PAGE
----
“Excuse me, but I’d like to spend the night,” said the man, who appeared in his mid-60s, to the receptionist at the love hotel.
That, writes Shoko Harano — who has been chronicling her three-year tenure at a Tokyo love hotel for Nikkan Gendai (Feb. 18) — was not the expression habitually used by customers when checking into such establishments, who would normally use the phrase asa made (until morning) when requesting overnight accommodations.
The man appeared to be completely out of it. Moreover, he was alone, and carried his belongings in two bulging shopping bags.
“His footing seemed a bit unsteady and he was struggling with the bags. While we don’t usually provide a porter service I asked the room maid to give him a hand and help him get settled,” writes Harano.
The next morning when Harano arrived for work, the night clerk going off duty asked her what she should do with the two bags left behind by that same customer from the night before, who upon his departure had requested that the clerk “discard the stuff I left in the room.”
As waste must be separated in Japan, they began looking through the bags’ contents. Along with articles of clothing was a packet of about 30 letters. Some had appeared to be addressed to normal residences, but then toward the end the address changed to Fuchu Prison, a large penal facility in western Tokyo.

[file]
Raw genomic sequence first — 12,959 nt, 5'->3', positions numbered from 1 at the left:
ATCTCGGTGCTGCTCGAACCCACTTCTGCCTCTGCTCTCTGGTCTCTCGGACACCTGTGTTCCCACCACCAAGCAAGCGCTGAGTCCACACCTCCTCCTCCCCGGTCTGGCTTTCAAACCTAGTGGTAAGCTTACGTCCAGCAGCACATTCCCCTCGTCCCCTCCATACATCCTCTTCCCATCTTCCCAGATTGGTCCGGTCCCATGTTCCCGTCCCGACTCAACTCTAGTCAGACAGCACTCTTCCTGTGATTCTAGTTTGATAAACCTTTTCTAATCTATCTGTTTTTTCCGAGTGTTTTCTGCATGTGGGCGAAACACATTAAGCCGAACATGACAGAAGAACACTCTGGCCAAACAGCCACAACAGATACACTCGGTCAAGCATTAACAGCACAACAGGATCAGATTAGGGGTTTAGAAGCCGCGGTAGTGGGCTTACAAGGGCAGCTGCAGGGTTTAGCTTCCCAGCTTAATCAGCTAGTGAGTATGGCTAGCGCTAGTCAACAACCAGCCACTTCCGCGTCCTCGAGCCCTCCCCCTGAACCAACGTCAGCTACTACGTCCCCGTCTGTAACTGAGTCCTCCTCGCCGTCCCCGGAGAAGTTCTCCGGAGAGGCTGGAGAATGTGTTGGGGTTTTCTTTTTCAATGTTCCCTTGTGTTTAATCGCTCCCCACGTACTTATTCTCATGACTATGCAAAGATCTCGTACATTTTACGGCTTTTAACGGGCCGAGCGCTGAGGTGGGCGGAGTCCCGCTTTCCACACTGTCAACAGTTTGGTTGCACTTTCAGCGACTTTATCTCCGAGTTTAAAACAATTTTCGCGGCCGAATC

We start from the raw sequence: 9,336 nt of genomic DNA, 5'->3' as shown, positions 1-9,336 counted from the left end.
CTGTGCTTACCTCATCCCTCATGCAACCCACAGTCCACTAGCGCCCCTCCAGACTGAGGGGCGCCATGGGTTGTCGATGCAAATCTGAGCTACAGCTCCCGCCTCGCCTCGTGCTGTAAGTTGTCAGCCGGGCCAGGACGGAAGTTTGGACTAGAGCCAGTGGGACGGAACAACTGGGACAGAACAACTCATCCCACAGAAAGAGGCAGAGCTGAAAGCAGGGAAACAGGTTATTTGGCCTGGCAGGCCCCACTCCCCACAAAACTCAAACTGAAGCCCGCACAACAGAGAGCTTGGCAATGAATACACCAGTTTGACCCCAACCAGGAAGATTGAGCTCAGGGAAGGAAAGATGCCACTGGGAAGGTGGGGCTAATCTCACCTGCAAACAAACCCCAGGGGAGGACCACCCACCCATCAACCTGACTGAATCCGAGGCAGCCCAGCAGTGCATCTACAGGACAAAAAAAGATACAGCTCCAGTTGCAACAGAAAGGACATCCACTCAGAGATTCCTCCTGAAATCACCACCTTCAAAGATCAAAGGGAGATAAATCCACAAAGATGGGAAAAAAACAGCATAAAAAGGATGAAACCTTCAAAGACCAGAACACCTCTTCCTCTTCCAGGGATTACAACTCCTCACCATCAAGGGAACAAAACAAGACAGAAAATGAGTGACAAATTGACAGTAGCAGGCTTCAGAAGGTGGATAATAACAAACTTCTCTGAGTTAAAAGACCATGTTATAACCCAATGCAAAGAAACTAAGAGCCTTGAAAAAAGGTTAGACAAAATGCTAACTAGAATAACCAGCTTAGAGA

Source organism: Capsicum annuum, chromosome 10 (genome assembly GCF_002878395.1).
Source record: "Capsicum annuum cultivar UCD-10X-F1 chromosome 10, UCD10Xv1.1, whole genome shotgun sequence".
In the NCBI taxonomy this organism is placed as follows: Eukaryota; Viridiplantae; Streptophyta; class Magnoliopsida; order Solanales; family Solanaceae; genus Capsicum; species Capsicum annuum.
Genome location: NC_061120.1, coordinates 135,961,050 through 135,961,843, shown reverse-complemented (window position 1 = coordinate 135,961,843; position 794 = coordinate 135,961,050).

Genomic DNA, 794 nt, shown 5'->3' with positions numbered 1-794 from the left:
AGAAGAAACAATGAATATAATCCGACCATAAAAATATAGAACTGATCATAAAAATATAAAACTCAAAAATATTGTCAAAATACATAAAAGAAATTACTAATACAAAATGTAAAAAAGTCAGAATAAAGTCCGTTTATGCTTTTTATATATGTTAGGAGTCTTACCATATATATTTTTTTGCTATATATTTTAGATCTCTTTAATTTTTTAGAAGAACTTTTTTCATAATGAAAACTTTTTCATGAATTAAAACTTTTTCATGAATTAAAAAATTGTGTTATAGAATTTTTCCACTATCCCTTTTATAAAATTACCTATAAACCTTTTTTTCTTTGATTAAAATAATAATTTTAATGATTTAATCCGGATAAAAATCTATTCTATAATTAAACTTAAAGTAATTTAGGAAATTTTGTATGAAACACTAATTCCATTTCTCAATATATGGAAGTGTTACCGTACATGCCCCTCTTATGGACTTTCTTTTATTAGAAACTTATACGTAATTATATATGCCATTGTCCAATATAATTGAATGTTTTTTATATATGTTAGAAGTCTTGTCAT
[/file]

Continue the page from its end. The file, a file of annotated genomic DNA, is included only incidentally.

“Twenty years will be a long time. Hang in there,” one handwritten letter exhorted its recipient.
From the letters’ contents, it soon became clear that the customer had been a yakuza. And 20 years is a pretty long sentence. What had the man done to warrant such a long stay in stir? Could he have slain the leader of a rival gang? The letters didn’t say.
Harano was startled by one more thing she found among the old man’s possessions — a cell phone. Twenty years ago such mobile communications had not existed. And furthermore the phone itself appeared to be a recent model. Probably the man had received it from someone who had been waiting for him when he was released from prison, but was no longer with him at the time he checked into Harano’s hotel.
Leaving behind his letters, cell phone and other remnants of his past life, the mysterious old yakuza departed Harano’s hotel that morning with nothing but the clothes on his back. Was this mysterious modern-day Rip van Winkle determined to embark on a new start? Or merely to fade away for good? (K.S.)
Source: “Aru hi, furatto arawareta 60-dai no ojisan ga suteteitta mono to wa,” Nikkan Gendai (Feb. 18, page 19)
Note: Brief extracts from Japanese vernacular media in the public domain that appear here were translated and summarized under the principle of “fair use.” Every effort has been made to ensure accuracy of the translations. However, we are not responsible for the veracity of their contents. The activities of individuals described herein should not be construed as “typical” behavior of Japanese people nor reflect the intention to portray the country in a negative manner. Our sole aim is to provide examples of various types of reading matter enjoyed by Japanese.